Near Miss at GA Airport Reinforces Importance of ASRS Program

A recent near-miss at White Plains / Westchester County Airport (HPN) occurred when air traffic controllers cleared an airplane for takeoff into the path of a Piper PA-28 landing on an intersecting runway.  The pilots of the collision-course aircraft noticed the impending collision before controllers had a chance to correct the situation.  The PA-28 executed a go-around, narrowly avoiding the collision.  (Read the news coverage here)

In addition to reinforcing the need for an active visual scan during all phases of flight, near-misses like these remind us of the importance of the Aviation Safety Reporting System (“ASRS”).  ASRS allows pilots and aircraft crew involved in or witnessing incidents to file confidential reports detailing the incident, describing its causes, and suggesting corrective action.  The FAA offers an additional incentive to file ASRS reports, waiving fines and penalties for first-time inadvertent violators of Federal Air Regulations (“FARs”) in certain circumstances.  However, in order to take advantage of the FAA incentive, the pilot or crew member must file an ASRS report within ten (10) days of the incident reported.  Therefore, those witnessing or involved in aviation incidents should file an ASRS report as soon afterward as possible.  Do not wait to be contacted by the FAA before filing an ASRS.  By the time you receive a Letter of Investigation or Proposed Certificate Action, it may be too late!

Knowing who to call in the event of an aviation incident or accident is just as important as filing an ASRS report.  An experienced aviation attorney can provide valuable assistance and representation in every step of the reporting and investigation process.  Our attorneys are prepared and ready to assist airmen and crew members in the event of an incident or accident.  Please do not hesitate to call.

Cincinnati’s Closure of Blue Ash Airport is Indicative of Municipal Agendas

In a move reminiscent of Chicago Mayor Richard M. Daley’s closure of Megis Field, Cincinnati City Manager, Milton Dohoney, has communicated to the FAA the City’s intention to close Blue Ash airport after a land swap deal between the city and the airport fell through.  Because neither the City nor the airport are currently receiving federal grant monies, the FAA cannot require the City to keep the airport open.  (Read the article here)

Cincinnati’s blow to general aviation provides a salient reminder that thanks to the current architecture of New Jersey’s Municipal Land Use Law, airports across the Garden State could fall victim to a similar fate.  Many general aviation airports in New Jersey operate as pre-existing non-conforming uses in zones that have been significantly altered by municipal governments in the decades since the airports opened.  The current push for revitalization and redevelopment across the state has provided the impetus for municipalities to create areas in need of redevelopment (formerly known as “blighted areas”) and begin condemnation proceedings.  Airports included in such areas could fall victim to the forced sale of their lands to developers.  Aggressive government relations plans and ongoing communication with municipal officials are key measures to prevent adverse government action.  Airports seeking to implement such strategies should consult attorneys experienced in both land use and aviation in order to develop a comprehensive plan.  Please feel free to contact us if you are interested in developing such a plan for your airport.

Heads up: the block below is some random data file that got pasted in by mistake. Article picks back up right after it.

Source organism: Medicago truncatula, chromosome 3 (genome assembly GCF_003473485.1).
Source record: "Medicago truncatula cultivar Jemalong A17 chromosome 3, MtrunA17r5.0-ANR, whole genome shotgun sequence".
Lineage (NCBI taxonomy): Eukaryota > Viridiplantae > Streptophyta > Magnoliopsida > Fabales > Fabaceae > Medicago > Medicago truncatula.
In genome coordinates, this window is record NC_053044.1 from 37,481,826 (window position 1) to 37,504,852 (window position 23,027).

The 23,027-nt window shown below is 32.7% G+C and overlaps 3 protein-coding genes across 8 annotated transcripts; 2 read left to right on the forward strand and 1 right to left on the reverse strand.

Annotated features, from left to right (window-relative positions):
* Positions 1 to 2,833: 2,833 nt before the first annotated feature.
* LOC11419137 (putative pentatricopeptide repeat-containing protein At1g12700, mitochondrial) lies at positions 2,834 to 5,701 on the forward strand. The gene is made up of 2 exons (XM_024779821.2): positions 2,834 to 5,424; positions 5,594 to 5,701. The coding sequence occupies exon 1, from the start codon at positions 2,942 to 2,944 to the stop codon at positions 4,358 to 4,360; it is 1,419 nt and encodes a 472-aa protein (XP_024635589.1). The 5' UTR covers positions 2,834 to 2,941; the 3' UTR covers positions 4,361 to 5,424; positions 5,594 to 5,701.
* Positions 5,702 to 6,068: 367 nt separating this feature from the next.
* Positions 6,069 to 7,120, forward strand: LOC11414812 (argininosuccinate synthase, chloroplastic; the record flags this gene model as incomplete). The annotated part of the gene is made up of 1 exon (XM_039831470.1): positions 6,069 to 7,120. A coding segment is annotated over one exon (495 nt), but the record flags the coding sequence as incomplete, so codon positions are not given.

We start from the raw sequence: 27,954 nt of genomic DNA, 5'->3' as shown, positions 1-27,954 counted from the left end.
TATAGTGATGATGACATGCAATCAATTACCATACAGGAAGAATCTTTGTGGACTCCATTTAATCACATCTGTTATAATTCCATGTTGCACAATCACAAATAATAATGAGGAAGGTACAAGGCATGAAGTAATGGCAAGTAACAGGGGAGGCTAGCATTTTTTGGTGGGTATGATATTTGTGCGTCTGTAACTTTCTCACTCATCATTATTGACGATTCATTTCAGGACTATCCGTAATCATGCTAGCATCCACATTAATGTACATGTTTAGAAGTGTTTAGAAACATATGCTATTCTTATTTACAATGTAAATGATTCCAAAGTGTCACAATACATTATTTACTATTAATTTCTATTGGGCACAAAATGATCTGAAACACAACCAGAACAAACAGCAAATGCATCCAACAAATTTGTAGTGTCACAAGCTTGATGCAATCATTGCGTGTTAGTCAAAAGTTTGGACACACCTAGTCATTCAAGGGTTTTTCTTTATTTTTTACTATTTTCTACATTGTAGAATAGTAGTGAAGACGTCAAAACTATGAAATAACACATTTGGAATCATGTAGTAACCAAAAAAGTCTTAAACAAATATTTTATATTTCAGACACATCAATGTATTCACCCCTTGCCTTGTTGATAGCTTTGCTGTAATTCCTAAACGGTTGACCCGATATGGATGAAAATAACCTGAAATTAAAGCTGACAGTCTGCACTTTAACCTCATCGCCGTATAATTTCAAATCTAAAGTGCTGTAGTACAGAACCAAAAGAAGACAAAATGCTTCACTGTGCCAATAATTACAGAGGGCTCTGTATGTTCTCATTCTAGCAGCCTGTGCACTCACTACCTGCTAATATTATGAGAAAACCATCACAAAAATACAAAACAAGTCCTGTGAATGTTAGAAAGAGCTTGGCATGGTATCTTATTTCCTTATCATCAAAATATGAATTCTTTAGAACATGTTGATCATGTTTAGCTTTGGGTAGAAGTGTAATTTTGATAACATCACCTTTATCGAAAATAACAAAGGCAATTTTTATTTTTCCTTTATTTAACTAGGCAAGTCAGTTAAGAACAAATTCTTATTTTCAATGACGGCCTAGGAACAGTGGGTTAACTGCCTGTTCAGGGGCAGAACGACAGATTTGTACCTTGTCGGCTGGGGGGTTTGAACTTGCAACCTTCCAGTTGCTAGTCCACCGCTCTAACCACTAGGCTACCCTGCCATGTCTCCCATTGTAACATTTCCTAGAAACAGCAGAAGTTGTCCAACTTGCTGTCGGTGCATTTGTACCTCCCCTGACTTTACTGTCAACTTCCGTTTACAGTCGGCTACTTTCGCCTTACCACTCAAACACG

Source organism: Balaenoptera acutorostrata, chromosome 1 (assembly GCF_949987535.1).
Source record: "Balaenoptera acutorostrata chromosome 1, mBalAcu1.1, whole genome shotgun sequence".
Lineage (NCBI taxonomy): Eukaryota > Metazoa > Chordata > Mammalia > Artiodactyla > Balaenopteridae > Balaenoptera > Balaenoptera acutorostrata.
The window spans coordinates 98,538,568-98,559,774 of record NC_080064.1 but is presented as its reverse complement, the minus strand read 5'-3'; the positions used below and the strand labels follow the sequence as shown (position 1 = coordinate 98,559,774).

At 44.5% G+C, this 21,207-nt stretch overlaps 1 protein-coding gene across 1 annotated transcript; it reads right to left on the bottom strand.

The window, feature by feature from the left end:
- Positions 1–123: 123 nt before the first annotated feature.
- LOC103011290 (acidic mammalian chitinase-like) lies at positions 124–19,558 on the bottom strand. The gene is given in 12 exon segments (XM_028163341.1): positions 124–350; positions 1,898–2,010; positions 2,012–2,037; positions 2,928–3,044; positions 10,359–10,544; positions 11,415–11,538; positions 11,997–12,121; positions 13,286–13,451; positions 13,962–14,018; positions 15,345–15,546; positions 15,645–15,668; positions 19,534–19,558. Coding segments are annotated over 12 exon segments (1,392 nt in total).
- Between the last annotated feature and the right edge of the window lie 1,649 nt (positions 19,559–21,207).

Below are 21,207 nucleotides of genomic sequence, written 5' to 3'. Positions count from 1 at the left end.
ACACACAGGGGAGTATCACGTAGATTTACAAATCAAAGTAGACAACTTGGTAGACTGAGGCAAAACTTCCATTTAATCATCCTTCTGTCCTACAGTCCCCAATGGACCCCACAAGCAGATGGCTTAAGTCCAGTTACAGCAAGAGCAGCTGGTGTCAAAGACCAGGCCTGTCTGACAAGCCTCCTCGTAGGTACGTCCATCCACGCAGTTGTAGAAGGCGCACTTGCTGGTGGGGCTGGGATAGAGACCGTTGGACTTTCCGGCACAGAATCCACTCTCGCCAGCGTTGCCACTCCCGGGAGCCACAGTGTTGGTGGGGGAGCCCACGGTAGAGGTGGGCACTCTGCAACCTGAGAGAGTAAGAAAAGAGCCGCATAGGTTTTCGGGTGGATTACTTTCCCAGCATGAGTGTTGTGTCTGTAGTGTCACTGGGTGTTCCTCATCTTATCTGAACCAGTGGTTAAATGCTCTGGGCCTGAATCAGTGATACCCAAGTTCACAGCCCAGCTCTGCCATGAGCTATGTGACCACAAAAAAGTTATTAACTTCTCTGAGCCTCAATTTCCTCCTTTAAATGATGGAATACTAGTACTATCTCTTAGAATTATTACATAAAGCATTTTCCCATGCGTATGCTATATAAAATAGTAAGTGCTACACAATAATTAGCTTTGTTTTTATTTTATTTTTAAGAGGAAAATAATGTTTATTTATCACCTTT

NTSB Issues Warning Regarding NextGen Weather Radar

Relying solely on NextGen weather radar (Nexrad) for up-to-the-minute weather information could prove risky according to a June 20, 2012 National Transportation Safety Board safety alert.  According to the alert, “weather conditions depicted on the mosaic image will always be older than the age indicated on the display.”  The NTSB cautions that “in extreme latency and mosaic-creation scenarios, the actual age of the oldest Nexrad data in the mosaic can exceed the age indication in the cockpit by 15 to 20 minutes.”

FAR 91.103 (42 U.S.C. 91.103) requires that for flights under IFR or a flight not in the vicinity of an airport, each pilot in command shall become familiar with “weather reports and forecasts.”  Reliance on in-cockpit Nexrad images alone might not satisfy this legal requirement, and is surely risky if operating a high-performance aircraft in and around significant weather systems.  As the NTSB alert cautions, “get your preflight weather briefing! Having in-cockpit weather capabilities does not circumvent the need for a complete weather briefing before takeoff.”

President Obama Signs Pilot’s Bill of Rights

On August 3, 2012, President Barack Obama signed into law the Pilot’s Bill of Rights.

In the event that a pilot is subject to a proposed certificate action, the new law allows pilots access to investigative reports, air traffic control and flight service recordings, and any other evidence gathered by the FAA at least at least 30 days in advance of action.  It also opens an avenue of appeal of NTSB decisions to the federal courts.

Any airman who is contacted by the FAA or receives a Notice of Proposed Certificate Action should speak to an experienced aviation attorney before agreeing to talk to authorities.